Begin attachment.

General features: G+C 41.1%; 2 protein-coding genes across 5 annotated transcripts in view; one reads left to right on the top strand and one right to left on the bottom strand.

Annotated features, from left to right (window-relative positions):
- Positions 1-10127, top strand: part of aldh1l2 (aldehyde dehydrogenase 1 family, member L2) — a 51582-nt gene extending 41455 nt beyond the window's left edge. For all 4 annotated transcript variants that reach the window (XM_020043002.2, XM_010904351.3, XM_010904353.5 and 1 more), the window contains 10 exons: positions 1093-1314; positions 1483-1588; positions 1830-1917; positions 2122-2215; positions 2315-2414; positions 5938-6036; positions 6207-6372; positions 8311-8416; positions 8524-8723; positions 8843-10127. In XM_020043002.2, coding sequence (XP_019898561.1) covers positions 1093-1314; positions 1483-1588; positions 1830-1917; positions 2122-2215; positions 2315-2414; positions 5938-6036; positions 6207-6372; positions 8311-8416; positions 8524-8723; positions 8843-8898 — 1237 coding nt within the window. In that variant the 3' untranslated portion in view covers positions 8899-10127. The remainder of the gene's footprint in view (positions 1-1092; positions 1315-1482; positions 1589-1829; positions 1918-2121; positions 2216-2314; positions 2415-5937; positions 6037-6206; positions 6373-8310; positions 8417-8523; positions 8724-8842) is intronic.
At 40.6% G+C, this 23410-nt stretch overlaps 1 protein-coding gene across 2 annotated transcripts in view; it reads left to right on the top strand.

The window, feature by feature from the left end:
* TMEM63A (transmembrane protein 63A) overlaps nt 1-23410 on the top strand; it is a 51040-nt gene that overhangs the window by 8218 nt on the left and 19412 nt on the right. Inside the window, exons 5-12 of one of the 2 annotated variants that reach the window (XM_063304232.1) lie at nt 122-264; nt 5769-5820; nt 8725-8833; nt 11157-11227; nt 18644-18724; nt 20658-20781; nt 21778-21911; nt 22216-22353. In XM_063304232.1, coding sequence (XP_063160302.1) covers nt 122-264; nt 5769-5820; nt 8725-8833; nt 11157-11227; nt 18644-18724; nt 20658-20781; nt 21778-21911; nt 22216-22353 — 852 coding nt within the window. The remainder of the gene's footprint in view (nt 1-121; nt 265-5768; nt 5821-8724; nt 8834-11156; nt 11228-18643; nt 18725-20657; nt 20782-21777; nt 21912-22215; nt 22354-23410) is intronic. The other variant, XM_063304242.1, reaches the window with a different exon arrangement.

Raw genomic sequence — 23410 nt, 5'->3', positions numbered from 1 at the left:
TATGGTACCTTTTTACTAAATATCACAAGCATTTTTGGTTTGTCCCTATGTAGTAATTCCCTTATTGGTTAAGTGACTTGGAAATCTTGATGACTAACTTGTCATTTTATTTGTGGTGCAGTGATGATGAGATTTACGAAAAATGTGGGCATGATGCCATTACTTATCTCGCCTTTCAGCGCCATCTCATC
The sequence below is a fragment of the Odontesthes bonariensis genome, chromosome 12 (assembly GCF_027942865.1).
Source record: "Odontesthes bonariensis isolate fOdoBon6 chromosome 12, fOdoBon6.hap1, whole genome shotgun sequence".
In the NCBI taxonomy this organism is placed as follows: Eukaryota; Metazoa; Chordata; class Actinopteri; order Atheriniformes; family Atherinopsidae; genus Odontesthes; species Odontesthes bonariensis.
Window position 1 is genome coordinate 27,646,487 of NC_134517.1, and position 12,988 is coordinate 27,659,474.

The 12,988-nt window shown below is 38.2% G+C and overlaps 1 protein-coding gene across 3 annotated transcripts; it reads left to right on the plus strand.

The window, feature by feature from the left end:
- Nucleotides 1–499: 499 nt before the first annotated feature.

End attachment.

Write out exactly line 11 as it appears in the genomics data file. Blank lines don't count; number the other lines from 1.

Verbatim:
In the NCBI taxonomy this organism is placed as follows: Eukaryota; Metazoa; Chordata; class Actinopteri; order Atheriniformes; family Atherinopsidae; genus Odontesthes; species Odontesthes bonariensis.